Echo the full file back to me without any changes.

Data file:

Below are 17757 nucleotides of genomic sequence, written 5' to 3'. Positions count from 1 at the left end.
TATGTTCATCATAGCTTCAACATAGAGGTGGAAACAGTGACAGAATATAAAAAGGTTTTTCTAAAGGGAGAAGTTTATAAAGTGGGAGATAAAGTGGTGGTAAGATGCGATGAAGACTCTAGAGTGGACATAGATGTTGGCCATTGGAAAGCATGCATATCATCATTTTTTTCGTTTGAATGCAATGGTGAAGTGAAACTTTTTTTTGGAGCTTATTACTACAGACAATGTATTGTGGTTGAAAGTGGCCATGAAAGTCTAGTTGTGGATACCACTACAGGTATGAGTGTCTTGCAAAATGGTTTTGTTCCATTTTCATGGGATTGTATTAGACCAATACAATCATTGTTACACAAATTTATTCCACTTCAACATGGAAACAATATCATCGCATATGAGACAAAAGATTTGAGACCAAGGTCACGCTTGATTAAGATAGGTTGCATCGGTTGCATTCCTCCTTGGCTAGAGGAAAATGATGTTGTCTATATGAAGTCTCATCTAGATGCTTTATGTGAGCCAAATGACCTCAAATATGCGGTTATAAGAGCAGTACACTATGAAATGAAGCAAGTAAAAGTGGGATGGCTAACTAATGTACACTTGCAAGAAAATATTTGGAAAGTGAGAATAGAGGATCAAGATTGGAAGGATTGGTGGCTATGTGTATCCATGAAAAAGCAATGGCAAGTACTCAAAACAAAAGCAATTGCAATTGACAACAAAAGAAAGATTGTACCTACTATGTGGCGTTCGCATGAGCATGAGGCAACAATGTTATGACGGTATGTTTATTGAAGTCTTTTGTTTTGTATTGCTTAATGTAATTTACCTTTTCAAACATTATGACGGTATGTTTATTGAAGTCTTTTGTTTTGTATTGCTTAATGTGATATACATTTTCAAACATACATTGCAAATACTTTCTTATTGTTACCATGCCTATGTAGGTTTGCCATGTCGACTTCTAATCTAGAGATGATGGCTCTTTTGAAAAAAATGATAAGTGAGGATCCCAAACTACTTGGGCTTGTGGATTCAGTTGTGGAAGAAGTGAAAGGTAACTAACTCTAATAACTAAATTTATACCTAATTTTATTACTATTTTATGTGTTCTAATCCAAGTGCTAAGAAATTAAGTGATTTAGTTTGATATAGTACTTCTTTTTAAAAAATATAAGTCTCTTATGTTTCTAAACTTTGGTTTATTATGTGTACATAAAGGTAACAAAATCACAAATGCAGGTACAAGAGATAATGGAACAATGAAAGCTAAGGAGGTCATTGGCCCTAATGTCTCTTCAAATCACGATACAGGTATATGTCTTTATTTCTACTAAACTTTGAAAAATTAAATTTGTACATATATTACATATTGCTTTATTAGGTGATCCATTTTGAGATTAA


Below are 17757 nucleotides of genomic sequence, written 5' to 3'. Positions count from 1 at the left end.
TATGTTCATCATAGCTTCAACATAGAGGTGGAAACAGTGACAGAATATAAAAAGGTTTTTCTAAAGGGAGAAGTTTATAAAGTGGGAGATAAAGTGGTGGTAAGATGCGATGAAGACTCTAGAGTGGACATAGATGTTGGCCATTGGAAAGCATGCATATCATCATTTTTTTCGTTTGAATGCAATGGTGAAGTGAAACTTTTTTTTGGAGCTTATTACTACAGACAATGTATTGTGGTTGAAAGTGGCCATGAAAGTCTAGTTGTGGATACCACTACAGGTATGAGTGTCTTGCAAAATGGTTTTGTTCCATTTTCATGGGATTGTATTAGACCAATACAATCATTGTTACACAAATTTATTCCACTTCAACATGGAAACAATATCATCGCATATGAGACAAAAGATTTGAGACCAAGGTCACGCTTGATTAAGATAGGTTGCATCGGTTGCATTCCTCCTTGGCTAGAGGAAAATGATGTTGTCTATATGAAGTCTCATCTAGATGCTTTATGTGAGCCAAATGACCTCAAATATGCGGTTATAAGAGCAGTACACTATGAAATGAAGCAAGTAAAAGTGGGATGGCTAACTAATGTACACTTGCAAGAAAATATTTGGAAAGTGAGAATAGAGGATCAAGATTGGAAGGATTGGTGGCTATGTGTATCCATGAAAAAGCAATGGCAAGTACTCAAAACAAAAGCAATTGCAATTGACAACAAAAGAAAGATTGTACCTACTATGTGGCGTTCGCATGAGCATGAGGCAACAATGTTATGACGGTATGTTTATTGAAGTCTTTTGTTTTGTATTGCTTAATGTAATTTACCTTTTCAAACATTATGACGGTATGTTTATTGAAGTCTTTTGTTTTGTATTGCTTAATGTGATATACATTTTCAAACATACATTGCAAATACTTTCTTATTGTTACCATGCCTATGTAGGTTTGCCATGTCGACTTCTAATCTAGAGATGATGGCTCTTTTGAAAAAAATGATAAGTGAGGATCCCAAACTACTTGGGCTTGTGGATTCAGTTGTGGAAGAAGTGAAAGGTAACTAACTCTAATAACTAAATTTATACCTAATTTTATTACTATTTTATGTGTTCTAATCCAAGTGCTAAGAAATTAAGTGATTTAGTTTGATATAGTACTTCTTTTTAAAAAATATAAGTCTCTTATGTTTCTAAACTTTGGTTTATTATGTGTACATAAAGGTAACAAAATCACAAATGCAGGTACAAGAGATAATGGAACAATGAAAGCTAAGGAGGTCATTGGCCCTAATGTCTCTTCAAATCACGATACAGGTATATGTCTTTATTTCTACTAAACTTTGAAAAATTAAATTTGTACATATATTACATATTGCTTTATTAGGTGATCCATTTTGAGATTAA